October was Black History Month in the UK and we asked barrister and TACS arbitrator and mediator Kemi Ojutiku to share some thoughts. Please read what Kemi had to say below:
I have been asked to blog on Black History Month. The topic needs no introduction and I am honoured to be able to share some thoughts. By way of introduction I have been a Barrister for 26 years and am an Arbitrator and Mediator.
The issue of diversity in Arbitration gained world wide attention a couple of years ago when a certain Jay-Z, also known as Shawn Corey Carter, reportedly commented about the disparity of African American arbitrators on offer in an arbitration that he was engaged in. Out of 200 arbitrators initially proposed to consider the dispute, only two identified as African American and had no conflicts of interest. Mr. Carter took action and went on to achieve a more diverse panel of arbitrators to proceed with the arbitration.
It is extremely gratifying that this issue had been highlighted by such a renown artist, as it brought attention to the lack of diversity and inclusivity on such a far reaching scale. These two concepts in alternative dispute resolution (ADR) were and have continued to be a topic of conversation. Diversity and inclusivity should be the norm.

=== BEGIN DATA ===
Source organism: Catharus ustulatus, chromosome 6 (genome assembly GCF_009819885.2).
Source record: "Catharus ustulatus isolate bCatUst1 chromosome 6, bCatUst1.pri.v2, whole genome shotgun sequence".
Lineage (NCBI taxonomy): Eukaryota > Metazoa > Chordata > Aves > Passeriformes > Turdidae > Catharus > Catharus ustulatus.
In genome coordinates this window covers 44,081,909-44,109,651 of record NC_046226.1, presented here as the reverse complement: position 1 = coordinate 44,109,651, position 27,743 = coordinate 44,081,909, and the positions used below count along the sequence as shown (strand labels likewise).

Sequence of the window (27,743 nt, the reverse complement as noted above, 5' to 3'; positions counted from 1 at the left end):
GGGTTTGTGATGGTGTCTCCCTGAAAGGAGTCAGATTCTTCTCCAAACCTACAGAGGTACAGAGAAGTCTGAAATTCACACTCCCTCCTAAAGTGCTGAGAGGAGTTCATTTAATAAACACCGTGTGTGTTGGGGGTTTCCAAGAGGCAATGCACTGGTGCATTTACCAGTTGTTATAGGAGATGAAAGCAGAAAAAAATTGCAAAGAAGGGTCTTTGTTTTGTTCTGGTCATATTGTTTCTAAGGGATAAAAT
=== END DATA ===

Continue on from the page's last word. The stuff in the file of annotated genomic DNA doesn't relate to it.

This is not only for the benefit of clients who see their tribunal as being reflective of modern society, themselves and their experiences, but it is also a basic principle of equality and fairness. On a more general note, we are all unique and bring different perspectives to the disputes that we are arbitrating or mediating.
Dealing with Racism
As we celebrate Black History Month, the recent reports in the media of racist conduct by some Court staff, legal personnel and colleagues in the same profession cannot be ignored.
Many of us have experienced and continue to experience the same or similar experiences. It may sound flippant, but in many respects it comes with the territory. That does not, of course, mean that it is acceptable.
My advice is;
1. Pick your battles – Don’t be derailed by some peoples’ ignorance and prejudice.
2. Deal with the situation there and then, where necessary, in a calm and dignified manner. Don’t stoop to their level.
3. Report matters to the requisite authority, where applicable.
I wish to focus attention on mentoring. This is a great way to support and help others coming into the profession or in need of some support and direction. I know from experience that it can sometimes be difficult to fit this in with one’s career and be an effective mentor, however it is very rewarding and worth the effort entailed. This can be either on a formal basis, through a professional body or informally on an ad hoc basis. 27th October 2020 was National Mentoring Day in the United Kingdom. This was launched to recognise and celebrate the benefits of mentoring.
Kemi Ojutiku, Barrister, TACS mediator and arbitrator